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Negative Double Jeopardy: The role of anti-brand sites on the internet


This study discusses the role of anti-brand websites and their importance in markets within a new conceptualisation—Negative Double Jeopardy (NDJ): ‘the most valuable brands attract more anti-brand sites while less valuable brands do not have such hate attraction on the Internet’. In this context, the forms and reasons of anti-brand sites are investigated in light of this newly proposed NDJ phenomenon. NDJ components are identified as ‘Brand Rank’ and ‘Brand Consistency’. Typology of anti-brand sites with regard to NDJ is also studied and finally managerial implications are addressed.


The ‘Double Jeopardy (DJ)’ phenomenon in marketing theory illustrates that strong brands have multiple advantages over weak brands, for example, strong brands may have more customers, higher penetration and also a higher degree of brand loyalty leading to high repeat purchases.1, 2 Notably, the DJ effects have repeatedly shown that this DJ or multiple jeopardy is manifested in many different product categories1 and in consumers' store selection decisions as well.3 Recently, researchers have also shown that DJ effects are visible on the internet, locating these effects with search engines and online book/music retailers.4 The top search engines show higher frequency of usage, consumer intentions to use the site in the future and time spent on the internet. Leading online book/music retailers were also shown to have similar advantages.

On the other hand, strong brands also have multiple disadvantages over weaker brands. Brand strength is affected positively by advantages but negatively by disadvantages, such as varying forms of anti-brand and anti-consumption activity. Today, many anti-brand and anti-consumption movements focus their efforts and energy into anti-brand hate sites. The most valuable brands (high in ranking and consistently listed on Business Week's ‘Top 100 Brands’ List—BW List) may attract more anti-brand hate site attention than less valuable brands. In other words, companies may experience effects similar to those of DJ, but in an opposite direction in the form of hate site targeting on the internet. We, therefore, will conceptualise this new phenomenon and brand effect on the internet as ‘Negative Double Jeopardy (NDJ)’ inspired by the well-known DJ phenomenon in marketing theory.

In this paper, this new NDJ concept will be discussed with regards to anti-brand—or hate—sites to devise management strategies in order to minimise the negative impacts of anti-branding efforts on the internet and to reach more effective and productive market relationships. The paper is structured as follows: first, the role and form of anti-brand sites and NDJ effects in the markets are discussed, and then components of NDJ are defined as brand rank and consistency in BW List and tested with available data. Later, a typology of anti-brand sites is developed, and the perspective of each anti-brand site is discussed individually to understand the difference in such sites to be able to develop strategies to handle such NDJ effects. Finally, managerial implications are proposed in the light of ongoing discussions.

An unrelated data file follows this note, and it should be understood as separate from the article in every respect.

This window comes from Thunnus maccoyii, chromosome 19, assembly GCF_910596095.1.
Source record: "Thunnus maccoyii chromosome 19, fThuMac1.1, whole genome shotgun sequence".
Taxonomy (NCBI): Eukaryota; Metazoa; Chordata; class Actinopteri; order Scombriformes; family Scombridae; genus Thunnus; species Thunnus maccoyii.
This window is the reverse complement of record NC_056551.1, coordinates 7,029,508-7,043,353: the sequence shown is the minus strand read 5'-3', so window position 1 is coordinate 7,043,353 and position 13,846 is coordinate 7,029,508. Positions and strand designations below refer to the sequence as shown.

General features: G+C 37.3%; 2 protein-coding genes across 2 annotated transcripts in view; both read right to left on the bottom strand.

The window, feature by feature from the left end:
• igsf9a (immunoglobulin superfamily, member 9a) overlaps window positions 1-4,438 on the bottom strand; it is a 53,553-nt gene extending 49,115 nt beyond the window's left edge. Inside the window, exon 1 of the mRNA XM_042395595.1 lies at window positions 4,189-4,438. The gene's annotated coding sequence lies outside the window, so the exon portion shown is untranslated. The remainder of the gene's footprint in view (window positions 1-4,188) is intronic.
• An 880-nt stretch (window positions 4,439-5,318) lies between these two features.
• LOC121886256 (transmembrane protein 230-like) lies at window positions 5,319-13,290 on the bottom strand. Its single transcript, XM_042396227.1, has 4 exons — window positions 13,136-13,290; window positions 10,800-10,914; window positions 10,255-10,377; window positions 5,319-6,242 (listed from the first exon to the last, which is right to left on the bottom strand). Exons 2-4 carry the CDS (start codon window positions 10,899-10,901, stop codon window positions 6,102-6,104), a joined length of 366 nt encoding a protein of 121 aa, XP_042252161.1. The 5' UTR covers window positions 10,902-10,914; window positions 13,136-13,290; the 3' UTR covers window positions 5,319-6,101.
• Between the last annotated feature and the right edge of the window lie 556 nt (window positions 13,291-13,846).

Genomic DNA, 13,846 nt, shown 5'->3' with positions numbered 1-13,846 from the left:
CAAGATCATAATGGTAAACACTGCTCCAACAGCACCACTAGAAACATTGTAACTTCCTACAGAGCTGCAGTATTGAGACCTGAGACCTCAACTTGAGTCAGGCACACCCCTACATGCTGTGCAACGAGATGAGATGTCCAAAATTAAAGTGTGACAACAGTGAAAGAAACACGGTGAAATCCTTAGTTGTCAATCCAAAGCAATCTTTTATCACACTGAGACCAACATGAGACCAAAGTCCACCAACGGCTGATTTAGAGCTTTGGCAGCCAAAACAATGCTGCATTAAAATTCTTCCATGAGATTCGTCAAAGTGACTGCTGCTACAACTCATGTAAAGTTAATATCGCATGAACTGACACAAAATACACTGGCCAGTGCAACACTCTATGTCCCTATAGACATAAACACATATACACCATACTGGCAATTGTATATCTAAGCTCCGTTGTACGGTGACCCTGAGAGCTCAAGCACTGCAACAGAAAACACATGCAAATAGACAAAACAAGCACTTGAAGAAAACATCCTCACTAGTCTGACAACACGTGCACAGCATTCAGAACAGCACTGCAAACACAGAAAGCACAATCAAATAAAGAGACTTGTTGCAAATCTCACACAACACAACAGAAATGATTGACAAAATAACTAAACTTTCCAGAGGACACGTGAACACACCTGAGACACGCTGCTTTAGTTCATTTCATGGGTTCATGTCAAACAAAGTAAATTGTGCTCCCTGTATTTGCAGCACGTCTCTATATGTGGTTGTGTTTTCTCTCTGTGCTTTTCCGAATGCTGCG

‘The biggest digital risk problem keeping some senior executives awake at night is not hacking, viruses or network intrusion but corporate hate sites according to the one-to-one private interviews carried out with over 125 CEOs and CFOs of major global brands in North America, South America, Europe and Asia by the mi2g Intelligence Unit between December 2003 and November 2004. There are currently over 10,500 hate sites against major global brands on the Internet. This compares to 1,900 hate sites at the end of 2000, 550 hate sites at the end of 1997, and just one hate site in 1995’.

mi2g Intelligence Unit5

Anti-brand websites are today's new form of boycott and protest, developed through consumer activism as a result of increasing consumer power with the advent of the internet. Consumers are able to clearly broadcast their messages and organise with other like-minded consumers, and to start using anti-brand websites as weapons of empowerment to battle the corporate world and its brand power on a day-to-day basis.6

One of the major reasons behind rising brand opposition movements on the internet is the internet's technological structure itself (all nodes are equal in status on the internet's nonhierarchical distributed network system), which can be conceptualised as providing ‘speech equality’, allowing for many-to-many communication rather than traditio-nal one-to-many mass communication perspectives. In other words, consumers are no longer passive recipients of company information and advertising messages, but actively co-create market value.7 Put simply, the corporation has a website and so does the consumer. Because of this enhanced form of speech equality between the corporation and individual consumer on the internet, we are witnessing a new extreme form of expressed dissatisfaction: ‘anti-brand hate sites’. This dissatisfaction is not just with a specific transaction or complaint; it goes beyond ordinary consumer complaint behaviours and addresses a wide range of issues. In conclusion, the internet—a most promising and revolutionary direct marketing tool—also empowers consumer activist groups by allowing them to broadcast their message at a very low cost to a vast audience on hate sites.